As a campus recruiter, students are often asking what they can do to stand out among the sea of applicants. While nothing is foolproof, here are 5 tips that will improve your chances of landing an interview with a prospective employer:
- Complete the full application. Due to the need to track applicants in two systems (both the school’s career site AND the company’s applicant tracking system), you’ll often need to complete two applications for one job. The application may also call for a cover letter, letter of reference, or completion of an online assessment. Oftentimes if you don’t complete all steps, you’re automatically out of the running! Completing every step demonstrates that you’re detail-oriented and that you really want it.
- Know your audience. Tailoring your resume and any other documents to the company, industry, or role you’re applying for shows that you’re serious! If you’re blanket-applying to many different organizations, create a template for each industry you’re applying for and the fill in the blanks. Warning: don’t forget to swap out the generic “Insert Company Name” for the actual company you are applying for.
- Keep it short, sweet, and scannable. Seeing a two-page (or sometimes three!) resume from a college junior is frustrating. While I know that you only want to show your success over time, recruiters often have thousands of resumes in their queue. My recommendation when it comes to your resume is to demonstrate key deliverables you completed and how you contributed to the team or organization. You also need to ensure that your resume is easy to scan through for the highlights. If you’re applying for a marketing role, highlight marketing-specific tasks or roles you’ve had in the past. And it’s okay if you don’t have the experience yet – you can use a cover letter to demonstrate how your skill set will translate into the role you’re applying for!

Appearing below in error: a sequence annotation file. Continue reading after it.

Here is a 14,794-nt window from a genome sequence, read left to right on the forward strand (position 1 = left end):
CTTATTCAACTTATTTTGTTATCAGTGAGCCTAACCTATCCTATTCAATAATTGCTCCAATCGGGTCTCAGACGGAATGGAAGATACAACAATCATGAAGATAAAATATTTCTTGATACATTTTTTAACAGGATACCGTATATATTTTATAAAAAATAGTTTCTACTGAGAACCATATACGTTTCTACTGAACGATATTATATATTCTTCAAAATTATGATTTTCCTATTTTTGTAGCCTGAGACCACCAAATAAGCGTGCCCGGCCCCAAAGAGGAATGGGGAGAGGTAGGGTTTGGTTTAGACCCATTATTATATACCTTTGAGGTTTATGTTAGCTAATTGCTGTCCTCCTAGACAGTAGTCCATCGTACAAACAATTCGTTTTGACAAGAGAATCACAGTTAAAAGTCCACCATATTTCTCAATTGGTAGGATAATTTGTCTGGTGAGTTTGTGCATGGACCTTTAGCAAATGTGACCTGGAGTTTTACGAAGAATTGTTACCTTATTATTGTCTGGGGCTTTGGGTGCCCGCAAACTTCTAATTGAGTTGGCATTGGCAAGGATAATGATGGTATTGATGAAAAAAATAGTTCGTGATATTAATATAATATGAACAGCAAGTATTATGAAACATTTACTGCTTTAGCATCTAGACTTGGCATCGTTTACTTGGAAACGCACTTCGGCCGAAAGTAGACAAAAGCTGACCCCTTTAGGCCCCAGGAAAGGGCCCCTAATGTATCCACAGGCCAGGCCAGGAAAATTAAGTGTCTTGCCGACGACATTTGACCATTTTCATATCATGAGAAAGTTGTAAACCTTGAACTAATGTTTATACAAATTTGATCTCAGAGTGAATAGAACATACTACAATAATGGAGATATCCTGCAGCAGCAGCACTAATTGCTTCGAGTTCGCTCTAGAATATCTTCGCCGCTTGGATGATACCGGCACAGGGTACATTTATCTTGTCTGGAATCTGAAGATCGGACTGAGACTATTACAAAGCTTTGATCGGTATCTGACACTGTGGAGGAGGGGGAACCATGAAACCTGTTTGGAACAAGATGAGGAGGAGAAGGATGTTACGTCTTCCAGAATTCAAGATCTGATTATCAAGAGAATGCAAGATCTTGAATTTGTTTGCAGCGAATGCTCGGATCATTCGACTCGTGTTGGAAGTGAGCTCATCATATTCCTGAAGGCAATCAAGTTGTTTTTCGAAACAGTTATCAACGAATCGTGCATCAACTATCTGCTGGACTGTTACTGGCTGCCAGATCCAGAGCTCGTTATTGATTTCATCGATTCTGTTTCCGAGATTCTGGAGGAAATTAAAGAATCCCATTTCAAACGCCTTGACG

- Show that you can deliver. Metrics are a huge deal these days, and your resume should use metrics to show your success and impact. While it may be easier to do for some experiences than others, you know more than you think you do. For example, if you were a camp counselor for 5 years, use metrics to demonstrate your loyalty to the camp and how you kept your campers coming back year after year.
- Lastly: the devil is in the details. I learned this from the CEO of the first company I worked for, and it’s never truer than in the application phase. I’ve seen candidates send in cover letters with the wrong company and resumes with the wrong phone number or no email address. To avoid this, have as many people as you can review your resume. You can also print it out and read it aloud, line by line, to catch errors (trust me, it works). Also ensure that the attachments you’re uploading online aren’t labeled with another company’s name; it’s a dead giveaway that you’re not truly interested in a company. It also makes it easier for recruiters if you clearly title each document you submit. An example of this is titling a document with your first and last name, followed by the item description (i.e., “John Smith_Resume.pdf”).
Sophia McMaster is the Talent Acquisition Specialist for University Relations at RB, a Parsippany, New Jersey-based CPG firm focused on health, hygiene and home. If you’re interested in opportunities with RB, please visit rb.com/careers and attend their employer presentation session in Wasserman Presentation Room A this Monday, 1/27 at 5:00pm.